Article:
It was a frightfully exciting ride on the bus this morning. Only two-minutes into my journey there was an almighty screech, a swerve and a muffled, somewhat perplexed, murmur from the passengers. The bus abruptly pulled over and we stood looking, eyes agape, at each other for what seemed like a minute but was in fact about 10 seconds. Only when the conductor grabbed her money bag and headed out the door did we follow suit.
Alighting the 361 I realised we’d blown a tire. Now normally in my book all flat tires are treated equal, they happen – so what? But as I joined the throng on my sudden ‘walk-to-work’ this turn of events got me thinking.
On July 20 I and a large proportion of the world’s population held our collective breaths as Beijing began its gargantuan task of taking at least half the city’s three million cars off the road each day. I’ll be honest and say I didn’t think it would work and in the first few days my hobby was to catch any drivers skirting the law, driving their odd-plate car on even days and vice versa.
There were a few who flouted the rule, some even bought second (alternate) cars to steer clear of public ‘amenities’ But overall the capital’s alternate car days initiative has been a relatively straight-forward exercise – at least by my observations as a staunch supporter of public transport.
Sure, this forced restriction of car use and the shutting down of factory emissions is in accordance with the Beijing Olympics’ mantra but this heavy hand is exactly what is required when it comes to pushing the issue of pollution, air quality and global warming.
Just days ago, Beijing’s Meteorological Administration released figures that show Beijing’s air quality at Grade II, the best it’s been in more than a decade, this quality is expected to increase to Grade I over the coming days. There is definitely a change in the air here and we’re all happier for it. The absence of half the cars (plus or minus a few hundred) on our streets is making some difference not only in China but also the region.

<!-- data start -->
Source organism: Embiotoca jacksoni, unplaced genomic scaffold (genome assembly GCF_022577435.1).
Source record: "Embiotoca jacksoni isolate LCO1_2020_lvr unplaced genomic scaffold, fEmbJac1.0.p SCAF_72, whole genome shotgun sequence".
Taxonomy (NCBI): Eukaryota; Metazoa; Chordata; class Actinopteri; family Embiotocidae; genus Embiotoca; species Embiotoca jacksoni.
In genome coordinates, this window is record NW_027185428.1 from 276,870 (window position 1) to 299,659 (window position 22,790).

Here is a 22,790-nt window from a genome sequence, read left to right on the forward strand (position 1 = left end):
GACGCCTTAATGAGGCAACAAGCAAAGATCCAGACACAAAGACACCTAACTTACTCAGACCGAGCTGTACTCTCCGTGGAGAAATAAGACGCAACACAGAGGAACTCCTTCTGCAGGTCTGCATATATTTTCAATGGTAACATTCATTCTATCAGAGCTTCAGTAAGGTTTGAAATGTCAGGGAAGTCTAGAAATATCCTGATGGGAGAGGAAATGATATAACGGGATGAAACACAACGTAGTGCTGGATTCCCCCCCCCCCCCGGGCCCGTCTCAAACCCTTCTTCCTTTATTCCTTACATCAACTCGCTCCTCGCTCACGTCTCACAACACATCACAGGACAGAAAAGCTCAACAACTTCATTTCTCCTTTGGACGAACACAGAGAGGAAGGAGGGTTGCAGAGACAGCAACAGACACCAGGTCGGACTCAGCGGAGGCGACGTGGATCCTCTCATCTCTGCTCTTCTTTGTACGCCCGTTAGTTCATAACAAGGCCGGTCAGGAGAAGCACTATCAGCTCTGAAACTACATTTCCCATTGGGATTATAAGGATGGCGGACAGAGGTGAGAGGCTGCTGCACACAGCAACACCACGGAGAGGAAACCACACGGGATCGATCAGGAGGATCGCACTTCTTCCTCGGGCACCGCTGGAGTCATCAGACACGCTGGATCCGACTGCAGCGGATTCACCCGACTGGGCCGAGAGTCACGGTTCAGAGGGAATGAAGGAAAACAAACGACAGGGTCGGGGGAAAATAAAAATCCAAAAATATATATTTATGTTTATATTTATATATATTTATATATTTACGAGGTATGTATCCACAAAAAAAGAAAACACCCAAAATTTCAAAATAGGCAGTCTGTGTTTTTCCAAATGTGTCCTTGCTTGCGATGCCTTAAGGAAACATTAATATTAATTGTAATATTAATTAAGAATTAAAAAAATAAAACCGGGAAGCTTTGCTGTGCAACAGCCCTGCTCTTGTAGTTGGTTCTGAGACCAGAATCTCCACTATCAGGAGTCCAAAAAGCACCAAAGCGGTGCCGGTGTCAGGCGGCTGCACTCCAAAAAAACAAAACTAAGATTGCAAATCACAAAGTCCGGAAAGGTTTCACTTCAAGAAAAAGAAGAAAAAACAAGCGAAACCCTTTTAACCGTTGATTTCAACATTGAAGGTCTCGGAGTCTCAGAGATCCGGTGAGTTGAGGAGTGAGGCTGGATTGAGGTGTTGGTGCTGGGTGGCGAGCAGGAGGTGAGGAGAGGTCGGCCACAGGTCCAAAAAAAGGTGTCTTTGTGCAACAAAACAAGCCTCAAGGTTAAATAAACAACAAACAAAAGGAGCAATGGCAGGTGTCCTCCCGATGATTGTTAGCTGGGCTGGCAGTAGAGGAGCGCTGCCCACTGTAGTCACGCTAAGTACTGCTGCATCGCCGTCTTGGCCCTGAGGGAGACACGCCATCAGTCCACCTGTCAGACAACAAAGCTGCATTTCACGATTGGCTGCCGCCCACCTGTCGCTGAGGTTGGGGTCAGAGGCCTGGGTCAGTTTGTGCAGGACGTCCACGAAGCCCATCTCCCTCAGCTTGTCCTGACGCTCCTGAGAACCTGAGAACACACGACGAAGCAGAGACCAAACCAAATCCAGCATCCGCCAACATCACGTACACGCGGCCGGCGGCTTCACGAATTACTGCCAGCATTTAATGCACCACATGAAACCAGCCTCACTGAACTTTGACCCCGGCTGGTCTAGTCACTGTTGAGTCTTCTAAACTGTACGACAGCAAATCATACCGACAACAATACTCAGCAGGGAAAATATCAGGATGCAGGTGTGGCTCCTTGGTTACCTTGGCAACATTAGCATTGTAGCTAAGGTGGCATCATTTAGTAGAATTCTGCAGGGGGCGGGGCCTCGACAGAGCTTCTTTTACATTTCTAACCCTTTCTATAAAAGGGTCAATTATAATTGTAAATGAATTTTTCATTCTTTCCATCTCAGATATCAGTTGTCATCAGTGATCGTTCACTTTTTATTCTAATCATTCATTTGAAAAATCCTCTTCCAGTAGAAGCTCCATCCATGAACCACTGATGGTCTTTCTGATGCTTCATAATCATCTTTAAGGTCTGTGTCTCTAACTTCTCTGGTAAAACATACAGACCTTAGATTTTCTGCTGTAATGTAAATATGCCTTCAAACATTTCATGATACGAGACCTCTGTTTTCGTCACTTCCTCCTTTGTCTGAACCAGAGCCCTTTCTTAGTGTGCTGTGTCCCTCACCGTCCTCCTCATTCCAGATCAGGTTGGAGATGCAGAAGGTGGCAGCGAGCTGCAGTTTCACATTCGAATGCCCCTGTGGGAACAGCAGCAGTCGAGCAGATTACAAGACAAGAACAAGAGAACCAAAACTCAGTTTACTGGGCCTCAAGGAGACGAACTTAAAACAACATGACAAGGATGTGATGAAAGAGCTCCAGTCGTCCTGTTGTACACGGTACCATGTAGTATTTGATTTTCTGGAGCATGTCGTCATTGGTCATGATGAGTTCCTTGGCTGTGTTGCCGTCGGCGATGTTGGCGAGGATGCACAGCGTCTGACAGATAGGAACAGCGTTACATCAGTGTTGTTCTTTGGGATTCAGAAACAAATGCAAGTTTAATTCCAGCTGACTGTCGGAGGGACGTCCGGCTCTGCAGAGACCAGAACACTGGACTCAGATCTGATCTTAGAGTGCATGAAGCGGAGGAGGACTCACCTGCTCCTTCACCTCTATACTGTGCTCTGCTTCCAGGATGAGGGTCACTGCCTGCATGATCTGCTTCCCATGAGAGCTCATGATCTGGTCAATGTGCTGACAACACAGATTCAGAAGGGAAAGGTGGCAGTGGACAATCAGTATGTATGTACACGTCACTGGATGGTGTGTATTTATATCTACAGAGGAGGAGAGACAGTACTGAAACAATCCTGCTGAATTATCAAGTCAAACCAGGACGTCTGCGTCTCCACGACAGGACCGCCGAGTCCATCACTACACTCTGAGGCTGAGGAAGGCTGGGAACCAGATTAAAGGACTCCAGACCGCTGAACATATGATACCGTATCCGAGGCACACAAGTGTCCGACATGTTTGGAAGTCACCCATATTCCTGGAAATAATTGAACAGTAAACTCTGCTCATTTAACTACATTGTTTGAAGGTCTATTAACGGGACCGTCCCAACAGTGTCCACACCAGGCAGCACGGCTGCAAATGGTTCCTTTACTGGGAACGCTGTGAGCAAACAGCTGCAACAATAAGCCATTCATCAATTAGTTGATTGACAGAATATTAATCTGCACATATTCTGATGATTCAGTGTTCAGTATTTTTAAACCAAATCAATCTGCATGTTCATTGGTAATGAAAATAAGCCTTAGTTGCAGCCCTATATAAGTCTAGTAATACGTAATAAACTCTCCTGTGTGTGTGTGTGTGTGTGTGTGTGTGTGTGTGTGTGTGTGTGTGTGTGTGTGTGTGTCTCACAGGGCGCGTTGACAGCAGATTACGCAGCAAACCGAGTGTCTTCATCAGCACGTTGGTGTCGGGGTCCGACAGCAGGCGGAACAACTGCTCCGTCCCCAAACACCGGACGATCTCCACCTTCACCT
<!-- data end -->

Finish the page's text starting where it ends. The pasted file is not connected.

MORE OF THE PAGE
It worries me then, come September 20, when the Paralympics ends Beijing’s time in the spotlight, that life – meaning three million cars go back on the roads and smoke stacks begin to plume again – will return to normal. It will not take long for the heavy cloak of pollution to cover Beijing again.
In my idealistic but not implausible view, I want China to rise to the challenge and leave things as they are and implement these measures throughout the middle kingdom, a prime example of a country taking responsibility for its actions against nature and the generations to come. Sure there will be some issues with road-user tax (there are already) and an adjustment of certain industry/commercial expectations but this is minor when we think of the long-term and, as seen, short-term benefits.
If Beijing, one of the largest cities in the world can do it, then any city can. This initiative to combat pollution has done more in four weeks than the bumbling leaders of the G8 have done in the last ten years.
Get the cars off the road, ride a bike, walk, take a bus or train – skip if you have to. If not every day then make it every-other-day as it is currently in Beijing. There’s plenty more we can do but this is at least an affirmative step forward, one that has worked here and should remain in place.
If the retention of alternate car days means a few more extra flat tires on buses carrying more commuters than they once did then I’m all for it – let me change the tire. We’ll all be thanked, one day.
The author is a senior editor at China Daily website